Each new generation makes its mark on language, and it seems my generation has changed the way people communicate in unforeseen ways. Enter: emojis. These fun graphics have been around for nearly two decades, but have been gaining steam and popularity of late. In 2015, Oxford Dictionaries’ word of the year wasn’t a word at all — it was a cartoon illustration of a “face with tears of joy.” Late last year, this PR firm introduced its own staff of pictographs: The KCD PR Emojis. Aren’t they adorable?
While we’re busy replacing words with images, something bigger is happening in the world of communications. The team at Oxford University Press sums it up quite well, “Although emojis have been a staple of texting teens for some time, emoji culture exploded into the global mainstream over the past year. Emojis have come to embody a core aspect of living in a digital world that is visually driven, emotionally expressive, and obsessively immediate.” Here’s our take on the trend of visual communication and what it means for marketers:
Emojis by the Numbers
Emojis aren’t just for teens anymore. Now, nearly everyone is using them to communicate, not just via text, but on social media platforms and even in longer format such as articles or books. According to research from eMarketer, there are:
- 2 billion smartphone users across the globe
- 5 billion messages and 6 billion emoticons are sent everyday
Clearly, the use of emojis is widespread, but the sentiment digs deeper. At the root of the rise of emojis, is the desire for individuals to express themselves in a unique manner that goes far beyond text messages.
A Picture is Worth a Thousand Words
Stop us if you’ve heard this before… a picture is worth a thousand words. So for communicators and marketers, what could be more valuable than one simple graphic that can convey entire sentences? Emojis are used to quickly communicate concepts more succinctly than words. More importantly, they can actually portray complex feelings via digital communication, in a way that words can’t. In a world where so little is said over the phone or in person, these little images can convey feelings, gestures, tones and facial expressions that simple words cannot. A recent study found that seeing a smiley face emoji and seeing the smiling face of a person actually garnered the same reaction from individuals. Furthermore, emojis are actually replacing the use of internet slang. For example, instead of saying LOL, someone will send this emoji,. Emojis and internet slang have a clear inverse relationship, with slang losing its appeal, especially for users who are just joining social media platforms like Instagram, for example.
Spanish may be the most widely spoken language in the world, but emojis are the up and coming communication method of choice. With emojis you don’t need a common language to understand what’s being said. So what does that mean for marketers? McDonald’s, for example, can develop an entire ad campaign using emojis, and use that campaign in every country in the word, without making any edits to language. Furthermore, an ad campaign using emojis can actually emit more emotional response than other simple images or words previously used.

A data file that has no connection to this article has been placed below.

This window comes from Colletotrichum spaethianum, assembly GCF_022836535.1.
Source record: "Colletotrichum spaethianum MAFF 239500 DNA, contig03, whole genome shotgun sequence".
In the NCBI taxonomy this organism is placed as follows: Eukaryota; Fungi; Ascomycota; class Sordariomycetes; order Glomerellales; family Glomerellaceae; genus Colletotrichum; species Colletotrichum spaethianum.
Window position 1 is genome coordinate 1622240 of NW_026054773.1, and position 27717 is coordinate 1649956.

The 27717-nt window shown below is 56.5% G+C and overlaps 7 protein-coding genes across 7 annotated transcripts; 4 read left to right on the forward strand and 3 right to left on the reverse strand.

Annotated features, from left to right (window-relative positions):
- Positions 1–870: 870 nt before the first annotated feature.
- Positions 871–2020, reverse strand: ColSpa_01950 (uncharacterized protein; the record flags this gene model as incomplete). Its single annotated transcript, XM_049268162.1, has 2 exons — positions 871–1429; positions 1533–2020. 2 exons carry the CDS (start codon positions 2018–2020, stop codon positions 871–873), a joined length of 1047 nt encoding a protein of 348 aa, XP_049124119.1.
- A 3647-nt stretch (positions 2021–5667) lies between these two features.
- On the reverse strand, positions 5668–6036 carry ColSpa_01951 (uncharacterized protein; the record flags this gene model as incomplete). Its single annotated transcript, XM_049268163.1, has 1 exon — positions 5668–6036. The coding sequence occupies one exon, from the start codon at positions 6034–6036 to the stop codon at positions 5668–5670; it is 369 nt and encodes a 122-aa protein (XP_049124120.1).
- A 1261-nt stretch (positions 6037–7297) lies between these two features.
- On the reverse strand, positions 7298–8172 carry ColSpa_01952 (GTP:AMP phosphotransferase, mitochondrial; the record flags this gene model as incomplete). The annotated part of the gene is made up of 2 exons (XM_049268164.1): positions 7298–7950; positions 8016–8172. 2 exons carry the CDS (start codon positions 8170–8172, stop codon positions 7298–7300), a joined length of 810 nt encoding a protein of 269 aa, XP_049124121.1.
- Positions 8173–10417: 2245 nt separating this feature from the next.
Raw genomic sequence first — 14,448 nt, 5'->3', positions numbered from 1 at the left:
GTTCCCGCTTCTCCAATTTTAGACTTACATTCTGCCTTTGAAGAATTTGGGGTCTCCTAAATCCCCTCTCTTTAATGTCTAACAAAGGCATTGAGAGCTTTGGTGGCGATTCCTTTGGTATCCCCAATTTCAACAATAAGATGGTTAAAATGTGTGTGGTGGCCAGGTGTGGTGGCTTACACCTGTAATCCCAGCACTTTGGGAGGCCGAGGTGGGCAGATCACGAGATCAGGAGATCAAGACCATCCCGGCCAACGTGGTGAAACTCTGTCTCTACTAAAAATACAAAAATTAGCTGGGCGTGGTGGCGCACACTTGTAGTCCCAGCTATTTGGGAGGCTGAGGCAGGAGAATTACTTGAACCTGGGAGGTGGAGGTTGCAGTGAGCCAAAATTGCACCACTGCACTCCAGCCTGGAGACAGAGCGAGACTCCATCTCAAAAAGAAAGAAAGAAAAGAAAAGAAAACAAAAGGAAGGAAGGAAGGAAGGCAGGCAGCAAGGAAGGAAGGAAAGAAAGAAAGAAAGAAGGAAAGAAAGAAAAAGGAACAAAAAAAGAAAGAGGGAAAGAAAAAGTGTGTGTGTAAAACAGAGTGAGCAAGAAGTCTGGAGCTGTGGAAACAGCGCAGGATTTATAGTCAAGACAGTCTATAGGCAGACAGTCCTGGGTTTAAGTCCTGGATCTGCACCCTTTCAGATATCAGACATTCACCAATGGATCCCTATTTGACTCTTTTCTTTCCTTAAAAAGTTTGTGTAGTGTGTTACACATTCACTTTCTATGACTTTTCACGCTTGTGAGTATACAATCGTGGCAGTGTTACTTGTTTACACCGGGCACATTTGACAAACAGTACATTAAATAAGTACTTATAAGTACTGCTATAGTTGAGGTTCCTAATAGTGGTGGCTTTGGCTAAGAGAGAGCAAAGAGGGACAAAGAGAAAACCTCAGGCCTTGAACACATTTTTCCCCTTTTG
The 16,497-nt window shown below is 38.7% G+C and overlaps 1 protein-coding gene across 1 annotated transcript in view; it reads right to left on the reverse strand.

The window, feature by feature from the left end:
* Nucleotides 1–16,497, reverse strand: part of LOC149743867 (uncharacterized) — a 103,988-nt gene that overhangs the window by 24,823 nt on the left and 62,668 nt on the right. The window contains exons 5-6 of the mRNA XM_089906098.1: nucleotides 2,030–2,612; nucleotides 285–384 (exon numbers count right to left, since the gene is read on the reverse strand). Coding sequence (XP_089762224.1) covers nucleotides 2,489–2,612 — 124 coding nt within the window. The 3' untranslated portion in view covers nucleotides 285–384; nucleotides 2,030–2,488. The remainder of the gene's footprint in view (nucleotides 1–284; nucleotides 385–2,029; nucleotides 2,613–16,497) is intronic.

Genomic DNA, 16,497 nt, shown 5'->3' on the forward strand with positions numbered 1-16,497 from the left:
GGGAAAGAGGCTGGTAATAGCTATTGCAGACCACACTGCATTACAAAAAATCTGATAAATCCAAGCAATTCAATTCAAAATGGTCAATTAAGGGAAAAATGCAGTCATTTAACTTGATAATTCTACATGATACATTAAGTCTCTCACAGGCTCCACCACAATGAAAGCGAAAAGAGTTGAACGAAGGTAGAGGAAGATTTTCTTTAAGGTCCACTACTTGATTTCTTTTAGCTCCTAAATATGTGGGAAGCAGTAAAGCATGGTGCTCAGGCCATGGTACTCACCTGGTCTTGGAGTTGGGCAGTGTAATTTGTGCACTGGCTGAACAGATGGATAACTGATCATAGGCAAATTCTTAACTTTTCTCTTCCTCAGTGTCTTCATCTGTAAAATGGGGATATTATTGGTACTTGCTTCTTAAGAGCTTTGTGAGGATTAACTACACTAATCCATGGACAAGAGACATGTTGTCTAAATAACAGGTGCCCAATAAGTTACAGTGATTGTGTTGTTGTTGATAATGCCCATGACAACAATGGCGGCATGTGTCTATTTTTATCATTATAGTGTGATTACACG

Connecting with Your Target Audience
We’re not just talking about millennials here. Mobile users from the baby boomer generation are even using emojis in every day conversation. So how can brands take advantage of the trend? The options are endless. Brands such as Coca-Cola and Burger King have made and released their own unique emoji keyboards, while others like Oreo and Bud Light have used emojis on their Snapchat, Instagram and Twitter accounts. Oreo captured the sentiment perfect here when a spokesperson said, “We know it’s important to speak the language of our fans. So much meaning can be communicated with a single emoji, and we’ve been able to tap into that by using emojis to share our message of seeing the world with openness and curiosity.”
Similarly, Time Inc.’s Food & Wine magazine is launching its own emojis, to include cake slices and champagne glasses. The publication’s editor-in-chief had a similar sentiment as Oreo noting, “Since our avid fans actively communicate with standard emojis all the time – some going as far as writing entire restaurant reviews in emojis – we wanted to create a whole new world of possibilities for the super food connecting the images with the objects of their obsession.”
It’s hard to determine if emojis are a passing trend or here to stay, but either way, brands that do jump on the emoji bandwagon are more likely to connect with the emotional side of their target audience and get noticed for their creative marketing efforts. So what are your next steps? First, brush up on your emojis with Emojipedia, an online encyclopedia of emojis. Want more information before diving in? Check out tools like EmojiTracker, which tracks emoji usage on Twitter in real time. And if you’re feeling really ambitious, this “emoji translation engine” will soon be available to translate anything from songs to books. Don’t bother with translating Moby Dick though, it’s already been done, but might as well buy your copy of Emoji Dick here.